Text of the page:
National Waterways Museum

Three Waterways Meet

Towards the end of my holiday “up north” I visited the National Waterways Museum at Ellesmere Port. It’s an interesting spot and an ideal one for such a museum. In the image above you can see the historic canal boat “Gifford” in the foreground, then, behind the picnic table you can see a jumble of white railings. This is the last/first lock on the Shropshire Union Canal. Behind the building in the background you can see the Manchester Ship Canal, and behind that, a bank that separates it from the River Mersey. Here three waterways merge.

Docks

This was technically once a transhipment dock. Meaning that goods brought here via canal from the factories of Manchester, could be transferred from a barge to a ship. They could then travel across the Atlantic, as an example – or indeed the other way around. It would have been a very busy spot. These day’s it a quiet museum!

My visit was on a very dull day with light rain here and there – in a funny way, fitting. I had a roll of Ilford Delta 400 on the go and that was perfect!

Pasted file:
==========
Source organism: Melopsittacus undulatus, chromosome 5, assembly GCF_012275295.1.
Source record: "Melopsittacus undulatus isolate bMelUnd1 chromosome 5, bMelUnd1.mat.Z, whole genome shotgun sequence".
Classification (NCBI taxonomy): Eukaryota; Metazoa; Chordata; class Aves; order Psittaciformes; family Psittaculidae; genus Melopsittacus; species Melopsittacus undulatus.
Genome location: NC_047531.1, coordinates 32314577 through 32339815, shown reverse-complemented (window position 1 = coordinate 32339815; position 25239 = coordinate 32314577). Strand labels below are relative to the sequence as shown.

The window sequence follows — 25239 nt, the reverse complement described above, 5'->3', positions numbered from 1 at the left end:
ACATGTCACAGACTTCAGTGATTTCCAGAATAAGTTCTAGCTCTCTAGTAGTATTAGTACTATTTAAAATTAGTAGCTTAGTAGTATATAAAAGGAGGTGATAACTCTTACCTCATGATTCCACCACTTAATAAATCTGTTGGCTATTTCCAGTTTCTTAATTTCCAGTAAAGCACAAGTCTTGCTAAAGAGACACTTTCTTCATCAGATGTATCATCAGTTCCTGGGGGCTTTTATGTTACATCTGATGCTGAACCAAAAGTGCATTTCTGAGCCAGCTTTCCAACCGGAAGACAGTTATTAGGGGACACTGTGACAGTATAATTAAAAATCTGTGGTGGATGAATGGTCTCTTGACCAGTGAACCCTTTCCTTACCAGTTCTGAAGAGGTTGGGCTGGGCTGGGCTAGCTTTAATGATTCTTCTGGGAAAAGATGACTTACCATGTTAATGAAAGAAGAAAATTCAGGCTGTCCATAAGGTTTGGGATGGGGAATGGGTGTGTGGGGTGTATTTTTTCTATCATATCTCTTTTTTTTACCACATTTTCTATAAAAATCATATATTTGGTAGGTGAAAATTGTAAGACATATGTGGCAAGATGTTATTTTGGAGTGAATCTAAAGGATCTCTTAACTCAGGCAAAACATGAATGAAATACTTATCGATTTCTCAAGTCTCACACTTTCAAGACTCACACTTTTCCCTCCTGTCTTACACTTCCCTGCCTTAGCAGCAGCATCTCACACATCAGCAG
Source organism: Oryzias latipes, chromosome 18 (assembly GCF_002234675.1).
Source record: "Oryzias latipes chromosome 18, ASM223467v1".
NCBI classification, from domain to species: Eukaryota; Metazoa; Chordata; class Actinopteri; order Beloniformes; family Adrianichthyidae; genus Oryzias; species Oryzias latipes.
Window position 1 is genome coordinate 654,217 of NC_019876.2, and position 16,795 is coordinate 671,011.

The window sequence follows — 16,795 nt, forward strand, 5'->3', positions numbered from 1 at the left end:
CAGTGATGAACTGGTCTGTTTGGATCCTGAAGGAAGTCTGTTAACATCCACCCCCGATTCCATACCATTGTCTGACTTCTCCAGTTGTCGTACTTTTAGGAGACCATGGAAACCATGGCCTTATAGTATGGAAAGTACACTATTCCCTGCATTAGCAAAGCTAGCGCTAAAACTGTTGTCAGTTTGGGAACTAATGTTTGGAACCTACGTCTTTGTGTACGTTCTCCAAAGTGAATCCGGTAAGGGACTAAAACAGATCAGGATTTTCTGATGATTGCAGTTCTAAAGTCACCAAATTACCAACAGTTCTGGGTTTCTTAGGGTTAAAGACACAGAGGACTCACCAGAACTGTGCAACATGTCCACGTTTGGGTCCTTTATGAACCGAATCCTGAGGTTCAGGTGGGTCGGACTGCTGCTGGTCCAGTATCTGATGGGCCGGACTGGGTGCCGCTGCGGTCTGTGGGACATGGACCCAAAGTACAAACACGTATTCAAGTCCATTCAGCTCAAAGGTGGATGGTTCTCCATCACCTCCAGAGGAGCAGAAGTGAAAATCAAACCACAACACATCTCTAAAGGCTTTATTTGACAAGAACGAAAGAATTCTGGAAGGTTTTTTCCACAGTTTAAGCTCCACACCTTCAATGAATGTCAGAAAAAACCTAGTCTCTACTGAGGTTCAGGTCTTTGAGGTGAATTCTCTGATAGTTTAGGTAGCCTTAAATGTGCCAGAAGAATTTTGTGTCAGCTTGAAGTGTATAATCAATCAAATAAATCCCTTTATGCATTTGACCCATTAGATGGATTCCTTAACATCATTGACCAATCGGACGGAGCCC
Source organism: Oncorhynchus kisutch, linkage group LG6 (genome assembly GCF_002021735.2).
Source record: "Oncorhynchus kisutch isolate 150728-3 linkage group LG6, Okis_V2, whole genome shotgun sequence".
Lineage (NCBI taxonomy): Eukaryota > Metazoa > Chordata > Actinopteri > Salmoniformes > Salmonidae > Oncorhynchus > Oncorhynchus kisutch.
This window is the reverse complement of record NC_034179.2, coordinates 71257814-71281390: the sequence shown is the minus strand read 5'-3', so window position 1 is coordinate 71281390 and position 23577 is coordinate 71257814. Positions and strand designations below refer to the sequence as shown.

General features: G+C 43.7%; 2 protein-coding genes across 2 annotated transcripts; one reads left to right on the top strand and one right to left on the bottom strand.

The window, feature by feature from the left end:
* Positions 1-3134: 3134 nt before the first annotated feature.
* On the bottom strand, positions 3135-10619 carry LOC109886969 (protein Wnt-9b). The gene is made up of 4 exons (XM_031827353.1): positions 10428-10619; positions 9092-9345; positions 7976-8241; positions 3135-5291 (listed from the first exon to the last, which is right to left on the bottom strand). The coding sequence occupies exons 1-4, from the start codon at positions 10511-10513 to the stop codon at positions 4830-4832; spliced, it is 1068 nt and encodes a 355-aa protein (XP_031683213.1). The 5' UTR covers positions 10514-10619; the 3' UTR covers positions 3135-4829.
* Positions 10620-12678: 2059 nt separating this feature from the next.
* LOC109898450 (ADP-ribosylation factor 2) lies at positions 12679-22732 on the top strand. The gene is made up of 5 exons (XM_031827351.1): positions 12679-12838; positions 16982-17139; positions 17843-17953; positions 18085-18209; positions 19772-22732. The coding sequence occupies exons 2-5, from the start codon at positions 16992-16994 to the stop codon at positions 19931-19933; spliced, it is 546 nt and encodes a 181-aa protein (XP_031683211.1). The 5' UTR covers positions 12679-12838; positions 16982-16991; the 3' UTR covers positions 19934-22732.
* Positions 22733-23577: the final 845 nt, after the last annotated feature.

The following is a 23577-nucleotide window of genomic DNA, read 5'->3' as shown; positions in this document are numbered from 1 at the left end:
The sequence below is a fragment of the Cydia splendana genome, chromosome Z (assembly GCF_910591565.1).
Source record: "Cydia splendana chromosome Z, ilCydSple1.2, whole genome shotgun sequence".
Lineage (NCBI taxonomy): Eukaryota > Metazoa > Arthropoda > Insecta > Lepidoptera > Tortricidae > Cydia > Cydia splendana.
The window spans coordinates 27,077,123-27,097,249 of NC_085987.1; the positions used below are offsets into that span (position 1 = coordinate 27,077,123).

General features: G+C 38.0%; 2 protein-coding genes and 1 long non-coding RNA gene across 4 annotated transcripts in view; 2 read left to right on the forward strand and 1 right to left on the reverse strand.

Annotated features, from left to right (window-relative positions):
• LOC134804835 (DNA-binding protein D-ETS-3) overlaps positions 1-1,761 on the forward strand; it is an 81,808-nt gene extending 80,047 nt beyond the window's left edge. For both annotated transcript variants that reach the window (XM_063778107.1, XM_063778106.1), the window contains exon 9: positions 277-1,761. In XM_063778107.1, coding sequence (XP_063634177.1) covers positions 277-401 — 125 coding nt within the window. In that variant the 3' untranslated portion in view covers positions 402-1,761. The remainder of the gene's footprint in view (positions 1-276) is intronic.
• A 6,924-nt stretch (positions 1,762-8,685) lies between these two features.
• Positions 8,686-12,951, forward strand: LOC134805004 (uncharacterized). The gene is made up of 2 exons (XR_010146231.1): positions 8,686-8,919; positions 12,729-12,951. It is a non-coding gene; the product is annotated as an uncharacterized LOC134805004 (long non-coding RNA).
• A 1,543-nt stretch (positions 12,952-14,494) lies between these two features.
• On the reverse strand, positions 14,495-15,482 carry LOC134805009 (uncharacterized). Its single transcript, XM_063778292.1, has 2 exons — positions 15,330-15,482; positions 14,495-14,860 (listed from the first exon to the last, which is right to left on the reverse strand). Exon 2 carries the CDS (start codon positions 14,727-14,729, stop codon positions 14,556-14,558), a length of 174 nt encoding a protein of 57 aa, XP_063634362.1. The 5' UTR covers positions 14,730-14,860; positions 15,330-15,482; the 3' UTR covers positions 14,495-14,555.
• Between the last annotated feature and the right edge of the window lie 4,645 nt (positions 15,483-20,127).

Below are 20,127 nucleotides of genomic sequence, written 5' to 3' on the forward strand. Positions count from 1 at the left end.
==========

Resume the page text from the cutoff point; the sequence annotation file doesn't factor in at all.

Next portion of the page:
In need of more than a paint job!

I had a good wander around the boats – some in a state of decay, some better. Below are a couple of images of “Mossadle”. Built in 1876 by the Shropshire Union Railway & Canal Company she is believed to be the only remaining wooden Mersey Flat in the world. Worthwhile restoring for sure.

There is also a museum that I dived into as the rain got heavier! I like to just wander around and make a few images of things that catch my eye, in such circumstances!

Interior of a typical working barge, living quarters.

I have a few more photo’s to post, mainly of the interiors of various working buildings, but I’ll save those for another post!

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